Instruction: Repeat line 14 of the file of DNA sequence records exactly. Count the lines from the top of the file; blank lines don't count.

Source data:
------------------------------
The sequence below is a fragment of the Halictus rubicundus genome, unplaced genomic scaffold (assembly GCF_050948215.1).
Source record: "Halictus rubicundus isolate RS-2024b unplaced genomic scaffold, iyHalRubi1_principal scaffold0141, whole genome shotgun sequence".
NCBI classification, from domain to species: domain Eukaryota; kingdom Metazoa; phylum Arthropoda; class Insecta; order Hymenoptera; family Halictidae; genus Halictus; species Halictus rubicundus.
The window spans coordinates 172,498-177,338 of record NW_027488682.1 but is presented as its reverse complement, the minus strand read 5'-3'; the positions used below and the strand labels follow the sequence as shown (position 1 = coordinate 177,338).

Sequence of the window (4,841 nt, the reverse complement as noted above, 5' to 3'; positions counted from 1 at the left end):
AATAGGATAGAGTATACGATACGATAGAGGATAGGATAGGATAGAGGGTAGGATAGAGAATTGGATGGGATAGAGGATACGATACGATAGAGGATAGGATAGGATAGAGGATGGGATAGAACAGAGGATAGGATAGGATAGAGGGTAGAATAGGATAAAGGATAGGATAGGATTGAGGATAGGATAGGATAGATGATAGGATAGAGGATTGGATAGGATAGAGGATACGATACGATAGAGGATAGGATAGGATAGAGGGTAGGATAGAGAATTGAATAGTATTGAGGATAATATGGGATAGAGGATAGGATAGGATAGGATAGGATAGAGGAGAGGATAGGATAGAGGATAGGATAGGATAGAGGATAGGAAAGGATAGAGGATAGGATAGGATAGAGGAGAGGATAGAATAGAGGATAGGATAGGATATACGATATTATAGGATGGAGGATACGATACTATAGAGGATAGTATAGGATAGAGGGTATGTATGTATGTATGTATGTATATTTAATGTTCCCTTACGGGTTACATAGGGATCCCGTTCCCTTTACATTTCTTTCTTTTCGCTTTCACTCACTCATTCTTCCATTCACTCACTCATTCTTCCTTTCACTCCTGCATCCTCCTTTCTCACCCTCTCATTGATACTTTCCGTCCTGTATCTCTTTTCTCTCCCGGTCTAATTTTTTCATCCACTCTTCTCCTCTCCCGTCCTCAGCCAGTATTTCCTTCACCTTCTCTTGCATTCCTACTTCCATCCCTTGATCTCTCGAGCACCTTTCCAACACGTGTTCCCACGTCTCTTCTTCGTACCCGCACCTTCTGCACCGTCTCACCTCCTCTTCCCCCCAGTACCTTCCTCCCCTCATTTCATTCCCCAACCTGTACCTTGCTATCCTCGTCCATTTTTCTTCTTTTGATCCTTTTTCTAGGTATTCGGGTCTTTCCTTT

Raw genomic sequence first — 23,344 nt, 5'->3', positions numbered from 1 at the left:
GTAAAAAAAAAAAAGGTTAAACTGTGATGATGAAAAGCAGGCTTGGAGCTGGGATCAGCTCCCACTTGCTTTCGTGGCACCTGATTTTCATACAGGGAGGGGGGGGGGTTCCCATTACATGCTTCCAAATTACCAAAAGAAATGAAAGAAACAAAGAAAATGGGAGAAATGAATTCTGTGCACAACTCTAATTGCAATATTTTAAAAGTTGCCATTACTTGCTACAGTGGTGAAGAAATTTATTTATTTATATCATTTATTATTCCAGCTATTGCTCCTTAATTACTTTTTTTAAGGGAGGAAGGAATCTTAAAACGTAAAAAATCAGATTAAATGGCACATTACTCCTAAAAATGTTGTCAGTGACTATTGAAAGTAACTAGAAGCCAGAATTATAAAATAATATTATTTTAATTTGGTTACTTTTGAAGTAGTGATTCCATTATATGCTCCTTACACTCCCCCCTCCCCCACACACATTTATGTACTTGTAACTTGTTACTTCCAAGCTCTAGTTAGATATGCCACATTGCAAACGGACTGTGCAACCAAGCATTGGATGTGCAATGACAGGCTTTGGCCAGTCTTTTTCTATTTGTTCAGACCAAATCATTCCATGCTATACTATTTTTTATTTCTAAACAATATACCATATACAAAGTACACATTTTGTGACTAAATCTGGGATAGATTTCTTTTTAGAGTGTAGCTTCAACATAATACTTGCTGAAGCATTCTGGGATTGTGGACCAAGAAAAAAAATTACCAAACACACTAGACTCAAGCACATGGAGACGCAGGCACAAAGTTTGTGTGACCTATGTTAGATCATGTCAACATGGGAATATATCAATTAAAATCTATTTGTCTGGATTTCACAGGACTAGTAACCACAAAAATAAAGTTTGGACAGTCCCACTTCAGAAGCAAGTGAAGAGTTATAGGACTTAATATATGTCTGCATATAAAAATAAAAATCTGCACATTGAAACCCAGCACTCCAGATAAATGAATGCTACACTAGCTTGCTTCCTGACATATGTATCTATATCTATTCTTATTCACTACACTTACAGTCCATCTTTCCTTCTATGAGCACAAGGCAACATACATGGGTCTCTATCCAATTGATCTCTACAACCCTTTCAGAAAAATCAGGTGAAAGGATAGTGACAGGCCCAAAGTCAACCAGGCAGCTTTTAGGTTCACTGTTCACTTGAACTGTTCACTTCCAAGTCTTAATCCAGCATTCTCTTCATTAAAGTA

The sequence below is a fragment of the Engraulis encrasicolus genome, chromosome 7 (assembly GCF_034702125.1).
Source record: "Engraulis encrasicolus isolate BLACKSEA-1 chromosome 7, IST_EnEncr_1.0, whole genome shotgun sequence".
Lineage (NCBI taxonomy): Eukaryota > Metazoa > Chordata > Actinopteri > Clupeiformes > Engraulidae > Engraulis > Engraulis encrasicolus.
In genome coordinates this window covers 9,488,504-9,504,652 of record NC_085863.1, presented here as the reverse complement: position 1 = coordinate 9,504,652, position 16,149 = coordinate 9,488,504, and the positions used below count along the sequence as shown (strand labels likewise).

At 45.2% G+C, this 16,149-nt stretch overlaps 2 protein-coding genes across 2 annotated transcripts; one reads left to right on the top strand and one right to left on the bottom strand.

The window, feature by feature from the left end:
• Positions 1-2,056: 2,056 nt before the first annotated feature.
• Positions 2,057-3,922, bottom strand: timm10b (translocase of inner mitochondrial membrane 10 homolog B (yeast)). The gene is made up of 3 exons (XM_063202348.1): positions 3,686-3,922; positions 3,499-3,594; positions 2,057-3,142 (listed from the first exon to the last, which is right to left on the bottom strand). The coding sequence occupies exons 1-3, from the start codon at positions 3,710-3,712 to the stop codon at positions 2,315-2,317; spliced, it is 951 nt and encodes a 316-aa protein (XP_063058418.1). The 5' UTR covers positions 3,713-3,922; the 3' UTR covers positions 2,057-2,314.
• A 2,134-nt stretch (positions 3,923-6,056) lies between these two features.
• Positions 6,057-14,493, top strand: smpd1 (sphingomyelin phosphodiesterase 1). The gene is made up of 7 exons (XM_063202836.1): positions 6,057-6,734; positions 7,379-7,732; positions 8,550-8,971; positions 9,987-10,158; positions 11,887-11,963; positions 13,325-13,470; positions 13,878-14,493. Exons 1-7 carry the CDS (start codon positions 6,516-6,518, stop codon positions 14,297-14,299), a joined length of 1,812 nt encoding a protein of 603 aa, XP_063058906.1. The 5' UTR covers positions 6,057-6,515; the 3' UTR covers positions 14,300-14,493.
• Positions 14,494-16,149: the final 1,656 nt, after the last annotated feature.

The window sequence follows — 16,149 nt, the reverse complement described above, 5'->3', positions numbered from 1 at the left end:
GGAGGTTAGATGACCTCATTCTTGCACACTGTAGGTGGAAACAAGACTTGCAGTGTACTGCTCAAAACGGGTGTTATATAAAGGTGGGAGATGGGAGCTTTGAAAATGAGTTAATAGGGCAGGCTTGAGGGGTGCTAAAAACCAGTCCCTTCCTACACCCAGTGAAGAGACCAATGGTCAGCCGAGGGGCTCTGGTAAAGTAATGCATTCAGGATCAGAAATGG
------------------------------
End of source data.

The window, feature by feature from the left end: